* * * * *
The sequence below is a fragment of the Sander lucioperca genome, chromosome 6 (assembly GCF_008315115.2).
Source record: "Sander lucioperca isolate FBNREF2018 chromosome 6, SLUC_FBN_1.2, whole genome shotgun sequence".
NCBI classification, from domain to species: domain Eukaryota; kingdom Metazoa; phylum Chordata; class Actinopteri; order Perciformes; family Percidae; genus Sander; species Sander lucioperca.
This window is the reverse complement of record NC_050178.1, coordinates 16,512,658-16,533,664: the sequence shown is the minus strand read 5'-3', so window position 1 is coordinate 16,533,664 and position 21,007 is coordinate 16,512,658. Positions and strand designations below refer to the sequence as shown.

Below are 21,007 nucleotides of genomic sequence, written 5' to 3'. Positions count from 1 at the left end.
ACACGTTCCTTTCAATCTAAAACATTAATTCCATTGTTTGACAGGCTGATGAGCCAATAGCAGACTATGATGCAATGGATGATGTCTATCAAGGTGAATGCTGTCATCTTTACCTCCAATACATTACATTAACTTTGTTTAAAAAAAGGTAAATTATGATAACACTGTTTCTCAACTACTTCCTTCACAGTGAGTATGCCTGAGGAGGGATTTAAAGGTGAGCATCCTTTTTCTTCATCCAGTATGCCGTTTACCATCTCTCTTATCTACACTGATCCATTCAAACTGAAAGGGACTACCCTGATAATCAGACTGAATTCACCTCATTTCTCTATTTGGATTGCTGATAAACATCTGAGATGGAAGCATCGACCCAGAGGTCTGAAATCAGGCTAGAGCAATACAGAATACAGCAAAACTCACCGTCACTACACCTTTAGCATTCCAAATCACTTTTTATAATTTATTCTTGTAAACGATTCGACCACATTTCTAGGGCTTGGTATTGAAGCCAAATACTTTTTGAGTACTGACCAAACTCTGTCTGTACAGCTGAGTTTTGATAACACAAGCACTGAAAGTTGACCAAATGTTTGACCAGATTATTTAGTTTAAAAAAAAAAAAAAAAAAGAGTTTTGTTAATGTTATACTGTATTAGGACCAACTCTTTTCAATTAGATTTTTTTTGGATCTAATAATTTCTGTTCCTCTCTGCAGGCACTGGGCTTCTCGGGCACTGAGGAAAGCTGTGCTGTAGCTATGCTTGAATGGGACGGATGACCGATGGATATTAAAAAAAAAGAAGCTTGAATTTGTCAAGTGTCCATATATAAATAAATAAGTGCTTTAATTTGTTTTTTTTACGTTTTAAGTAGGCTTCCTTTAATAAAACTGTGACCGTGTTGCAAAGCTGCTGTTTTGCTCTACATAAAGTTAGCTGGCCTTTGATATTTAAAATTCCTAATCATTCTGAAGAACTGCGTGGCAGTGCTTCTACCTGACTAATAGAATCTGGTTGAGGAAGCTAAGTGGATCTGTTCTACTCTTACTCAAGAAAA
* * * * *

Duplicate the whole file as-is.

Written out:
The sequence below is a fragment of the Sander lucioperca genome, chromosome 6 (assembly GCF_008315115.2).
Source record: "Sander lucioperca isolate FBNREF2018 chromosome 6, SLUC_FBN_1.2, whole genome shotgun sequence".
NCBI classification, from domain to species: domain Eukaryota; kingdom Metazoa; phylum Chordata; class Actinopteri; order Perciformes; family Percidae; genus Sander; species Sander lucioperca.
This window is the reverse complement of record NC_050178.1, coordinates 16,512,658-16,533,664: the sequence shown is the minus strand read 5'-3', so window position 1 is coordinate 16,533,664 and position 21,007 is coordinate 16,512,658. Positions and strand designations below refer to the sequence as shown.

Below are 21,007 nucleotides of genomic sequence, written 5' to 3'. Positions count from 1 at the left end.
ACACGTTCCTTTCAATCTAAAACATTAATTCCATTGTTTGACAGGCTGATGAGCCAATAGCAGACTATGATGCAATGGATGATGTCTATCAAGGTGAATGCTGTCATCTTTACCTCCAATACATTACATTAACTTTGTTTAAAAAAAGGTAAATTATGATAACACTGTTTCTCAACTACTTCCTTCACAGTGAGTATGCCTGAGGAGGGATTTAAAGGTGAGCATCCTTTTTCTTCATCCAGTATGCCGTTTACCATCTCTCTTATCTACACTGATCCATTCAAACTGAAAGGGACTACCCTGATAATCAGACTGAATTCACCTCATTTCTCTATTTGGATTGCTGATAAACATCTGAGATGGAAGCATCGACCCAGAGGTCTGAAATCAGGCTAGAGCAATACAGAATACAGCAAAACTCACCGTCACTACACCTTTAGCATTCCAAATCACTTTTTATAATTTATTCTTGTAAACGATTCGACCACATTTCTAGGGCTTGGTATTGAAGCCAAATACTTTTTGAGTACTGACCAAACTCTGTCTGTACAGCTGAGTTTTGATAACACAAGCACTGAAAGTTGACCAAATGTTTGACCAGATTATTTAGTTTAAAAAAAAAAAAAAAAAAGAGTTTTGTTAATGTTATACTGTATTAGGACCAACTCTTTTCAATTAGATTTTTTTTGGATCTAATAATTTCTGTTCCTCTCTGCAGGCACTGGGCTTCTCGGGCACTGAGGAAAGCTGTGCTGTAGCTATGCTTGAATGGGACGGATGACCGATGGATATTAAAAAAAAAGAAGCTTGAATTTGTCAAGTGTCCATATATAAATAAATAAGTGCTTTAATTTGTTTTTTTTACGTTTTAAGTAGGCTTCCTTTAATAAAACTGTGACCGTGTTGCAAAGCTGCTGTTTTGCTCTACATAAAGTTAGCTGGCCTTTGATATTTAAAATTCCTAATCATTCTGAAGAACTGCGTGGCAGTGCTTCTACCTGACTAATAGAATCTGGTTGAGGAAGCTAAGTGGATCTGTTCTACTCTTACTCAAGAAAA